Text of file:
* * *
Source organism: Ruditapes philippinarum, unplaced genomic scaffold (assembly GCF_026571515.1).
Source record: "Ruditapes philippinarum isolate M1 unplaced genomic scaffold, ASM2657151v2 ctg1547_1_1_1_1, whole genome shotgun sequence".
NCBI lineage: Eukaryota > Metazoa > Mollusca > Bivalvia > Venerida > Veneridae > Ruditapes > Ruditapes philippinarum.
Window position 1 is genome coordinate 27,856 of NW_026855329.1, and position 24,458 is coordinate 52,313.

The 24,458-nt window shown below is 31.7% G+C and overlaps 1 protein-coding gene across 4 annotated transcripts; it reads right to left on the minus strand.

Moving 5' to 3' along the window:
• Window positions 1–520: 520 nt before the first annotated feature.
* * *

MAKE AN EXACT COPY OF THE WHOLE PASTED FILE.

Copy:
Source organism: Ruditapes philippinarum, unplaced genomic scaffold (assembly GCF_026571515.1).
Source record: "Ruditapes philippinarum isolate M1 unplaced genomic scaffold, ASM2657151v2 ctg1547_1_1_1_1, whole genome shotgun sequence".
NCBI lineage: Eukaryota > Metazoa > Mollusca > Bivalvia > Venerida > Veneridae > Ruditapes > Ruditapes philippinarum.
Window position 1 is genome coordinate 27,856 of NW_026855329.1, and position 24,458 is coordinate 52,313.

The 24,458-nt window shown below is 31.7% G+C and overlaps 1 protein-coding gene across 4 annotated transcripts; it reads right to left on the minus strand.

Moving 5' to 3' along the window:
• Window positions 1–520: 520 nt before the first annotated feature.